7 Architectures and Implementations of Spatio-temporal Database Management Systems

7 Architectures and Implementations of Spatio-temporal Database Management Systems 7 Architectures and Implementations of Spatio-temporal Database Management Systems Martin Breunig 1, Can Türker 2, Michael H. Böhlen 5, Stefan Dieker 4, Ralf Hartmut Güting 4, Christian S. Jensen 5, Lukas

More information

A Web services solution for Work Management Operations. Venu Kanaparthy Dr. Charles O Hara, Ph. D. Abstract

A Web services solution for Work Management Operations. Venu Kanaparthy Dr. Charles O Hara, Ph. D. Abstract A Web services solution for Work Management Operations Venu Kanaparthy Dr. Charles O Hara, Ph. D Abstract The GeoResources Institute at Mississippi State University is leveraging Spatial Technologies and

More information

GIS Data in ArcGIS. Pay Attention to Data!!!

GIS Data in ArcGIS. Pay Attention to Data!!! GIS Data in ArcGIS Pay Attention to Data!!! 1 GIS Data Models Vector Points, lines, polygons, multi-part, multi-patch Composite & secondary features Regions, dynamic segmentation (routes) Raster Grids,

More information

A Framework for Exploiting Conceptual Modeling in the Evaluation of Web Application Quality

A Framework for Exploiting Conceptual Modeling in the Evaluation of Web Application Quality A Framework for Exploiting Conceptual Modeling in the Evaluation of Web Application Quality Pier Luca Lanzi, Maristella Matera, Andrea Maurino Dipartimento di Elettronica e Informazione, Politecnico di

More information

SP arlii"restussas esmoas

SP arliirestussas esmoas SP arlii"restussas esmoas AUTORIZAÇÃO PARA PUBLICAÇÃO AUTHORIZATION FOR PUBLICATION o-- PALAVRAS CHAVES/KEY WORDS. UTORIZADA POR/AUTHORIZED BY il iã GEOGRAPHIC INFORMATION SYSTEM...4.,--..., CBERS Robel4rfereira

More information

Dynamic Modeling of Trajectory Patterns using Data Mining and Reverse Engineering

Dynamic Modeling of Trajectory Patterns using Data Mining and Reverse Engineering Dynamic Modeling of Trajectory Patterns using Data Mining and Reverse Engineering Luis Otavio Alvares 1,2 Vania Bogorny 1 Jose Antonio Fernandes de Macedo 3 Bart Moelans 1 Stefano Spaccapietra 3 1 Theoretical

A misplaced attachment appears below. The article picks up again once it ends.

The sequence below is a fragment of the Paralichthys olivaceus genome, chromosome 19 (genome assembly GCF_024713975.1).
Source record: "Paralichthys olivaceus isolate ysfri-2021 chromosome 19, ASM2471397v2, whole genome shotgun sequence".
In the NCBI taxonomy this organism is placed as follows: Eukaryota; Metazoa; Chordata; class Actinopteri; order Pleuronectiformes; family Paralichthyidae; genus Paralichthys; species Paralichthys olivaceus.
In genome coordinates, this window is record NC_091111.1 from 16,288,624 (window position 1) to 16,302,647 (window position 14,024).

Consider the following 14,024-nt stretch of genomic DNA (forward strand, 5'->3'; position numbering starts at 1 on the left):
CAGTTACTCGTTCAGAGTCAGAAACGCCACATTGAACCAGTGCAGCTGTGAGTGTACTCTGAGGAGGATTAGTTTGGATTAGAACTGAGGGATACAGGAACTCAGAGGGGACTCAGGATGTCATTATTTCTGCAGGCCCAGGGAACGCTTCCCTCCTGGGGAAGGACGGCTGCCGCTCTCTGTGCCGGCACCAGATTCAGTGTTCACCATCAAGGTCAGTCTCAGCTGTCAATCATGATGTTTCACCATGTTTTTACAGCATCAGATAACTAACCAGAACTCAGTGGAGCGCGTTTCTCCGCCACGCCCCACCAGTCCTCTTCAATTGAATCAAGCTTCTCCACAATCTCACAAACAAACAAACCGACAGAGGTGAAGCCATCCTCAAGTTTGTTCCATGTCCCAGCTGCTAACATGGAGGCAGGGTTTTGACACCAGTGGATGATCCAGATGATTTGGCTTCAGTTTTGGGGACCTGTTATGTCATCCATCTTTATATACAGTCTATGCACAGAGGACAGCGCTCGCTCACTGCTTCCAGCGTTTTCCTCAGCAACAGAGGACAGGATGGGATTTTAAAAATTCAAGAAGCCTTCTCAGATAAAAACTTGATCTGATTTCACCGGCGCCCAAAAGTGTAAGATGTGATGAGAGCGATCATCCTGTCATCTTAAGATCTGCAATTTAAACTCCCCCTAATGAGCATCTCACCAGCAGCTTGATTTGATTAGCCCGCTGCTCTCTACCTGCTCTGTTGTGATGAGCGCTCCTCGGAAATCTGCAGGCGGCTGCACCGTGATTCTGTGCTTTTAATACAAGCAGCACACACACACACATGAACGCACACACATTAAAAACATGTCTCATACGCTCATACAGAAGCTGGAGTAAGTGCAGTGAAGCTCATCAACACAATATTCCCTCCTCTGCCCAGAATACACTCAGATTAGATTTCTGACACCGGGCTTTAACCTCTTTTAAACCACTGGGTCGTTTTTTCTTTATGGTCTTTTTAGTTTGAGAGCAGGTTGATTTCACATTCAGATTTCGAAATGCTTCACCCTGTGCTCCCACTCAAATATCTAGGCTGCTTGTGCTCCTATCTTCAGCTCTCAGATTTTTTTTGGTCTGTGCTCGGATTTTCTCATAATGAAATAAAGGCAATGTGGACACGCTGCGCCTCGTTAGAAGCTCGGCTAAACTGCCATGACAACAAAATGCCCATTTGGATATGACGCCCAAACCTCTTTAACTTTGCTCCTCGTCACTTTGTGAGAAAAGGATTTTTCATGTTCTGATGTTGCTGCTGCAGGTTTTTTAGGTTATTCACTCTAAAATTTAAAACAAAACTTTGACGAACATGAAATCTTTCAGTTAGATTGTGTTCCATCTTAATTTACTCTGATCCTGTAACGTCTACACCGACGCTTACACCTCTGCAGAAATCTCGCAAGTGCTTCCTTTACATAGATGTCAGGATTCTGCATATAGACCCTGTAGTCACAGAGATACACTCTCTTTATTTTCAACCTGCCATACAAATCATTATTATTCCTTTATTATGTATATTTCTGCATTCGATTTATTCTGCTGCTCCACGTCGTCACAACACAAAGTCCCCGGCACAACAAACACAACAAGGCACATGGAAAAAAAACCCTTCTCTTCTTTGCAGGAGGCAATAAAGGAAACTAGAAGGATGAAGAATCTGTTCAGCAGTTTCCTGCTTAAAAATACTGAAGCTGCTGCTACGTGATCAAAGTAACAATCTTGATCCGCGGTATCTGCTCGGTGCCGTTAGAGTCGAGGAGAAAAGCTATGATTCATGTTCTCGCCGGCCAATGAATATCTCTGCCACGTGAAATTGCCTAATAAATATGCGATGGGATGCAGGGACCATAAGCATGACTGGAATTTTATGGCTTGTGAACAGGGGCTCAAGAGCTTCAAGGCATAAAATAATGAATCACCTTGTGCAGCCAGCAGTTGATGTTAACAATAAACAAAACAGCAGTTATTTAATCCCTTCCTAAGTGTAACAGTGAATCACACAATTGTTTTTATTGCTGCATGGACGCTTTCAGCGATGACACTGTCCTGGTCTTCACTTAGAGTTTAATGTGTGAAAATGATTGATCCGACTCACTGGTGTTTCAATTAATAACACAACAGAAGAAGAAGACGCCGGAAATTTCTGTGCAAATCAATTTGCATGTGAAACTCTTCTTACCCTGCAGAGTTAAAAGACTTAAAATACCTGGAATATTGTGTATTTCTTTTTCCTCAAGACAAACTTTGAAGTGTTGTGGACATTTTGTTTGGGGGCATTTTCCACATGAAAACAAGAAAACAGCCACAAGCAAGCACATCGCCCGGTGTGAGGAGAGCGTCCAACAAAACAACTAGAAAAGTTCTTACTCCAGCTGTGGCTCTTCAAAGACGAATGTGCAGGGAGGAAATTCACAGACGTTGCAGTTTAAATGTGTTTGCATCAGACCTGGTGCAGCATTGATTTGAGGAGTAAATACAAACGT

More information

Enable Location-based Services with a Tracking Framework

Enable Location-based Services with a Tracking Framework Enable Location-based Services with a Tracking Framework Mareike Kritzler University of Muenster, Institute for Geoinformatics, Weseler Str. 253, 48151 Münster, Germany kritzler@uni-muenster.de Abstract.

More information

Geodatabase An Introduction

Geodatabase An Introduction Esri International User Conference San Diego, California Technical Workshops July 23-27, 2012 Geodatabase An Introduction David Crawford and Colin Zwicker Session Path The Geodatabase - What is it? - Why

More information

Knowledge Discovery in Spatial Databases: the PADRÃO s qualitative approach

Knowledge Discovery in Spatial Databases: the PADRÃO s qualitative approach KNOWLEDGE DISCOVERY IN SPATIAL DATABASES The PADRÃO s qualitative approach Maribel Santos and Luís Amaral Abstract Knowledge discovery in databases is a complex process concerned with the discovery of

More information

Information Services for Smart Grids

Information Services for Smart Grids Smart Grid and Renewable Energy, 2009, 8 12 Published Online September 2009 (http://www.scirp.org/journal/sgre/). ABSTRACT Interconnected and integrated electrical power systems, by their very dynamic

More information

A FRAMEWORK FOR REAL-TIME TERRAIN VISUALIZATION WITH ADAPTIVE SEMI- REGULAR MESHES

A FRAMEWORK FOR REAL-TIME TERRAIN VISUALIZATION WITH ADAPTIVE SEMI- REGULAR MESHES A FRAMEWORK FOR REAL-TIME TERRAIN VISUALIZATION WITH ADAPTIVE SEMI- REGULAR MESHES Lourena Rocha, Sérgio Pinheiro, Marcelo B. Vieira, Luiz Velho IMPA - Instituto Nacional de Matemática Pura e Aplicada

More information

An Infrastructure Oriented for Cataloging Services and Reuse of Analysis Patterns

An Infrastructure Oriented for Cataloging Services and Reuse of Analysis Patterns An Infrastructure Oriented for Cataloging Services and Reuse of Analysis Patterns Lucas Francisco da Matta Vegi, Douglas Alves Peixoto, Liziane Santos Soares, Jugurta Lisboa-Filho, and Alcione de Paiva

More information

Session-7: Object-Relational DBMS. Cyrus Shahabi

Session-7: Object-Relational DBMS. Cyrus Shahabi Session-7: Object-Relational DBMS Cyrus Shahabi 1 Motivation Relational databases (2 nd generation) were designed for traditional banking-type applications with well-structured, homogenous data elements

More information